When the Washington Capitals play the Buffalo Sabres tonight, they’ll be playing one of the worst teams in memory. You could say the Sabres are the Caps’ “weakest competition yet,” but you’d be doing so at your own peril. First, you should verify your translation, and second, the Sabres have won their last two games.
If the Caps fall into another lull, the Sabres, now cured of snowbound cabin fever, will attack. Instead, the ideal outcome would be the Caps helping Buffalo on their quest for McEichel with a clean, blowout, rego win. 7 PM on CSN. Game on.
On November 20, 2014, In Game Recap, By Peter Hassett
Righteous photo (Photo: Doug Pensinger)
The Washington Capitals are bad with the lead. They demonstrated as much on Thursday night when their conservative play caused two blown one-goal leads. The Colorado Avalanche, who are really bad, genuinely outplayed the Capitals as soon as the Caps took the lead– a continuation of a pattern we’ve seen since week two of the season.
But when the Caps are scrappin’, they’re one of the best in the league. Blowing two leads just made Alex Ovechkin more dangerous on Thursday night. Here’s how it went down.
Ovechkin made some nasty moves in the second period to find Nick Backstrom, which was a weird reversal of roles for the Caps’ first goal. The Avs tied it up promptly after as Nate MacKinnon beat Nate Schmidt and Evgeny Kuznetsov failed to mark the trailing Danny Briere– freaking Danny Briere– who tied it up. No worries though, as Jason Chimera restored the Washington lead with a dart to the top corner.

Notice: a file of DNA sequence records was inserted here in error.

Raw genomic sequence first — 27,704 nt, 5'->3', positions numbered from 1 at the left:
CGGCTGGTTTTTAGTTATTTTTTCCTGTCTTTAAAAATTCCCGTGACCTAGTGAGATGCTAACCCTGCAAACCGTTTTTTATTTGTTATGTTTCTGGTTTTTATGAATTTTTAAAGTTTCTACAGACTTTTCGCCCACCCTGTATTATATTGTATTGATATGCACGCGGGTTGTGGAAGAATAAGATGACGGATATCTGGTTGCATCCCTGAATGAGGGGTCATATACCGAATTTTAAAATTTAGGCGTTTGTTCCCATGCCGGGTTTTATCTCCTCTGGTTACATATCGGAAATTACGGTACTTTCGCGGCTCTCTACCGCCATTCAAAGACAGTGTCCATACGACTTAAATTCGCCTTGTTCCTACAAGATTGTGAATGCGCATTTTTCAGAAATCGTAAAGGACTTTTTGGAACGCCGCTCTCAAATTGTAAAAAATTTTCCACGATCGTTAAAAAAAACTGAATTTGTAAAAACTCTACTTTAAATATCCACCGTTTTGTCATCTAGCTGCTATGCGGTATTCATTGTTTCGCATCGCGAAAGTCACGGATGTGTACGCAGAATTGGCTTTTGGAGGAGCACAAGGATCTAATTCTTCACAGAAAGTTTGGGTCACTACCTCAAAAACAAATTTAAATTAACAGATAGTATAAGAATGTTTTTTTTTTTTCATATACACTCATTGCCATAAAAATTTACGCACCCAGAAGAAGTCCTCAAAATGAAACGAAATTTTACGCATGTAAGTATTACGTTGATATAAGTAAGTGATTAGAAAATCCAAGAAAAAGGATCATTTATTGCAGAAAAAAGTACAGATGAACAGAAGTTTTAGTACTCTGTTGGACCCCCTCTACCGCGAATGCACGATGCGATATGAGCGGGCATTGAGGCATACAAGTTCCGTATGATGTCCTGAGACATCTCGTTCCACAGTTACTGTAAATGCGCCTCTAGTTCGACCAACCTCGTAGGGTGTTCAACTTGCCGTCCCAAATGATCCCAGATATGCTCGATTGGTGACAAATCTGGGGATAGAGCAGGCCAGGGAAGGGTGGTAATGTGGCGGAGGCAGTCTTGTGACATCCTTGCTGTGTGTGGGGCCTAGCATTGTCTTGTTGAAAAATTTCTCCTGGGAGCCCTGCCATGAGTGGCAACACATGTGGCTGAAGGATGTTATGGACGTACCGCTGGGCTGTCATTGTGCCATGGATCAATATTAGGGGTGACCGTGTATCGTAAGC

The Caps played bad hockey in the third period until Tyson Barrie beat a fumbling Capitals defense to tie it. That woke the Caps up. Alex Ovechkin went Rambo style into the Colorado zone, scoring solo on his own rebound during 4-on-4 hockey. The Caps withstood a late attack and took the win in rego.
On November 20, 2014, In Pregame, By Peter Hassett
The Capitals aren’t scoring much lately. Alex Ovechkin, the mustache guy above, hasn’t scored since [checks watch] the late 80s. Actually 11/11. Tonight the Caps will be guests of the totally bad hot mess Colorado Avalanche.
Tonight should… SHOULD… herald the return of Bailamos. 9 PM on CSN. Do it.
The Making RMNB Last campaign has raised more than $22,000 so far– meaning we’re gonna be able to do some cool stuff next year and for years to come. We’ll have some announcements about the specifics, though for now I can tell you that we’ll be making the mobile-friendly website design a top priority in the new year.